IS MORTALITY IN DEVELOPING COUNTRIES PROCYCLICAL? HEALTH PRODUCTION AND THE VALUE OF TIME IN COLOMBIA’S COFFEE-GROWING REGIONS (Miller and Urdinola, 2007) is a paper testing the hypothesis of countercyclical infant mortality in poor coffee crops area in rural Colombia, i.e. the mortality rate being decreasing during economic growth. That is to say, during economic upturns (high coffee price), coffee growers would have a higher propensity to focus on their children’s health conditions due to higher disposable income. Meanwhile, during economic downturns (low coffee price), poor coffee growers would give priority to other expenditures than the ones put towards their children’s health status – due to consumption smoothing mechanisms. However, the authors find evidence of procyclical infant mortality rate. Namely, the mortality rate increases during positive economic shocks (high coffee price), when the coffee growers are supposed to have more resources they can assign to health care. In developed countries, too, evidences suggest that mortality rate is procyclical. This could be explained by three main factors, holding during economic upturns:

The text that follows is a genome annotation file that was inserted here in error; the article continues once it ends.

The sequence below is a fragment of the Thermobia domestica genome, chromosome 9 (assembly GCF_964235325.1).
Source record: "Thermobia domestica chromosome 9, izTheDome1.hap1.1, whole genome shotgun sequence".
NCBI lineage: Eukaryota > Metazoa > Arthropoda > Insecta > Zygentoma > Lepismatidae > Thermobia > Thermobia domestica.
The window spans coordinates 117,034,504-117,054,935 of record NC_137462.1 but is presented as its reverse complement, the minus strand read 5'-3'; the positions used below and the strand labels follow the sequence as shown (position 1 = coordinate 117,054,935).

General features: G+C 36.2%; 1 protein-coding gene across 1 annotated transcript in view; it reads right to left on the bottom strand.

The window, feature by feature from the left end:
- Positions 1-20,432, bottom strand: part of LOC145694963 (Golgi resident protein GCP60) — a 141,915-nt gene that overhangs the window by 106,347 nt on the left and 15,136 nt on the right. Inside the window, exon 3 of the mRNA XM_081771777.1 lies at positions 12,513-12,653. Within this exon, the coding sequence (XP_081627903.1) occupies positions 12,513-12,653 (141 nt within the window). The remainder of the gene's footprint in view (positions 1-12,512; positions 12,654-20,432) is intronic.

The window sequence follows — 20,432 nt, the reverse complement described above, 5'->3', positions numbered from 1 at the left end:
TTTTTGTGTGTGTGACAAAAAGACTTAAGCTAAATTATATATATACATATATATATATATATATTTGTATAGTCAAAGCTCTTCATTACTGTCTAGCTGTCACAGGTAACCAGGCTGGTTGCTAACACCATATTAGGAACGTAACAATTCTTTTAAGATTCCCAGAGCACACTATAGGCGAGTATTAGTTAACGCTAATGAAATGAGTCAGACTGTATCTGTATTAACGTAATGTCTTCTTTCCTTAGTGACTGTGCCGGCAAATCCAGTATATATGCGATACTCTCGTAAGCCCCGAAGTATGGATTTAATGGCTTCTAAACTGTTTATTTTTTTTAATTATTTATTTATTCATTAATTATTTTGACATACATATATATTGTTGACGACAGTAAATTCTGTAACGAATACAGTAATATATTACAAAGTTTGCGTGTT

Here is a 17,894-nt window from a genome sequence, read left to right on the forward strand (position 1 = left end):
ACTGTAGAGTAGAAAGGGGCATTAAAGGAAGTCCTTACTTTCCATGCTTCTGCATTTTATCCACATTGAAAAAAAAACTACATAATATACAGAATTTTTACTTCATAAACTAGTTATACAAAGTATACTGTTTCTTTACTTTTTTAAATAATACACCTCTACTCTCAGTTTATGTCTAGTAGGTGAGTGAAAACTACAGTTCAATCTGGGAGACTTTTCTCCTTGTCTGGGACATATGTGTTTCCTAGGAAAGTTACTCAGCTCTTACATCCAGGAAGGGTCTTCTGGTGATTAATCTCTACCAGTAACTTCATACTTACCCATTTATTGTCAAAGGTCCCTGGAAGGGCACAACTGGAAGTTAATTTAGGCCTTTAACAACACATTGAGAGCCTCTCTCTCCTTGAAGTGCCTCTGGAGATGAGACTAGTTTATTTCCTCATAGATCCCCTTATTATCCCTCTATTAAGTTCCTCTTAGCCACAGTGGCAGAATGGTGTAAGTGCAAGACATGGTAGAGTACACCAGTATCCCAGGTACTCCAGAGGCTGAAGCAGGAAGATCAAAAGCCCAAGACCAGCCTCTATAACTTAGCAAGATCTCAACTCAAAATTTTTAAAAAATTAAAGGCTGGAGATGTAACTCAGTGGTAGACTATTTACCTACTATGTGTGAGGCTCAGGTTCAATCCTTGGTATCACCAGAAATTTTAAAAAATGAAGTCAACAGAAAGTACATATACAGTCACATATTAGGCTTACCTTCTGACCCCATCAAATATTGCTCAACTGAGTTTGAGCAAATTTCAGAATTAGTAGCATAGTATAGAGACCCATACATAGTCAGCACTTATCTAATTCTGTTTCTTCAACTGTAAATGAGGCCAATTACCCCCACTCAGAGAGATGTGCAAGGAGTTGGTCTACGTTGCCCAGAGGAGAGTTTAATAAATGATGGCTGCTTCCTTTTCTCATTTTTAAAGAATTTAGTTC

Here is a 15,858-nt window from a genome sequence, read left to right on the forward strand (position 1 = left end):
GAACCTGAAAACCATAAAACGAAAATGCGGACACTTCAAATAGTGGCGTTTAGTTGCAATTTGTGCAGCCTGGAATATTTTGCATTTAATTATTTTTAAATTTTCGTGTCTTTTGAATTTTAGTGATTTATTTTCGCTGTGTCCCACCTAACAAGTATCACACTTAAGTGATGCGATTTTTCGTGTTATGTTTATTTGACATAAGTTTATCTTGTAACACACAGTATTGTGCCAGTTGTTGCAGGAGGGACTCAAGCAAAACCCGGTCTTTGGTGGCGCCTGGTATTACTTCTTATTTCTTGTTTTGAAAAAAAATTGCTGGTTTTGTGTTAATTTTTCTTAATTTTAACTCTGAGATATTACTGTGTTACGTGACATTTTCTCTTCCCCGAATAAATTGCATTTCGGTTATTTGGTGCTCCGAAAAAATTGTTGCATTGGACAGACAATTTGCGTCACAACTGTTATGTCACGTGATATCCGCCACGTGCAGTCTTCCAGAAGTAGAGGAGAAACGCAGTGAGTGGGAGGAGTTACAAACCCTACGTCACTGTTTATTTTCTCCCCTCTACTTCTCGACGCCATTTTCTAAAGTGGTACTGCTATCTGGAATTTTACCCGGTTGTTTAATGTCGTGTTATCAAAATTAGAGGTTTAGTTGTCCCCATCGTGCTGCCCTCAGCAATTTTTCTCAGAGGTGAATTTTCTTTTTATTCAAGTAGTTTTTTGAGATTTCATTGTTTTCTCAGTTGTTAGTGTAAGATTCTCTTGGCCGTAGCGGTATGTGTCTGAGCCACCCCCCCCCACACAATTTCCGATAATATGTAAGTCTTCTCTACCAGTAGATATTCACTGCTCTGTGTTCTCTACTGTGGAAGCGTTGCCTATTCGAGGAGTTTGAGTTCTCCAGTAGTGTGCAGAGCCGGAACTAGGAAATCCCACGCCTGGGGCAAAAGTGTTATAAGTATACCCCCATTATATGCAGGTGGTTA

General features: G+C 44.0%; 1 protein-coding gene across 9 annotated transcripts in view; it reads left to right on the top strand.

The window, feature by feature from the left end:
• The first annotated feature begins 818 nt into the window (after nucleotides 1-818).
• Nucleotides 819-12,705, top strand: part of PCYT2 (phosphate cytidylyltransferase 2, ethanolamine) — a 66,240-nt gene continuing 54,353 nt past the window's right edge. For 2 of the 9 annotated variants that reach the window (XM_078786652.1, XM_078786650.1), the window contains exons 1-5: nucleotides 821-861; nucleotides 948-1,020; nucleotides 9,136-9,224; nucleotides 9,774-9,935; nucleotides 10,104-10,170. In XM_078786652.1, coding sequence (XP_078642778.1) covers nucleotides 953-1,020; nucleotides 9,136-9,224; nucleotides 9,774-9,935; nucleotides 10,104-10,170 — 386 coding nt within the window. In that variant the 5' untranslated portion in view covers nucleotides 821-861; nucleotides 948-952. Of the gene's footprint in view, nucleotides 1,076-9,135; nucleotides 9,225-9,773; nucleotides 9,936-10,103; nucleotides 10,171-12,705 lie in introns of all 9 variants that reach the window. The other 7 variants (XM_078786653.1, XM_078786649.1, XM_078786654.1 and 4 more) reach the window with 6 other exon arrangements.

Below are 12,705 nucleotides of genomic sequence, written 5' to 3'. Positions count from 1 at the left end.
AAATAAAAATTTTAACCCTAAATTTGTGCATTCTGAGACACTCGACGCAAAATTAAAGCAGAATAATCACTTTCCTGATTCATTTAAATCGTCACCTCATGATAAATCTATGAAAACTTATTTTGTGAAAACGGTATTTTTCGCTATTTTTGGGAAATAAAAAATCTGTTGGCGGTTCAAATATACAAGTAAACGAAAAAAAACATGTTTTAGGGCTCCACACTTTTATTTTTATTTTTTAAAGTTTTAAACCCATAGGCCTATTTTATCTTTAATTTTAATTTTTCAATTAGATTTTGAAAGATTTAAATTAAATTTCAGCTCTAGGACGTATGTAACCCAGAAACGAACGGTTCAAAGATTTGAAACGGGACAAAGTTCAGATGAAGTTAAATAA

- Increasing consumption of harmful normal goods like tobacco and alcohol (Miller and Urdinola, 2007)
- Increasing pollutant emissions and higher traffic fatality rates (ibid.)
- Increasing opportunity cost of time (ibid.)
The Colombian context – where the rates of tobacco and alcohol addition are supposed to be close to zero among infants and the geographic and environmental features make pollution and traffic an minor problem – suggests reasons 1. and 2. cannot hold. On the other hand, factor 3., the increased opportunity cost of time, looks plausible.
Jinotega department in Nicaragua is a coffee-growing region. Yesterday I was interviewing a household’s head and, at the question whether he was worried by bad health conditions of him or a family member, he complined about the waste of time for going to the health center. Did he read Miller and Urdinola, too?
Don’t hesitate to tell me I make things too simple!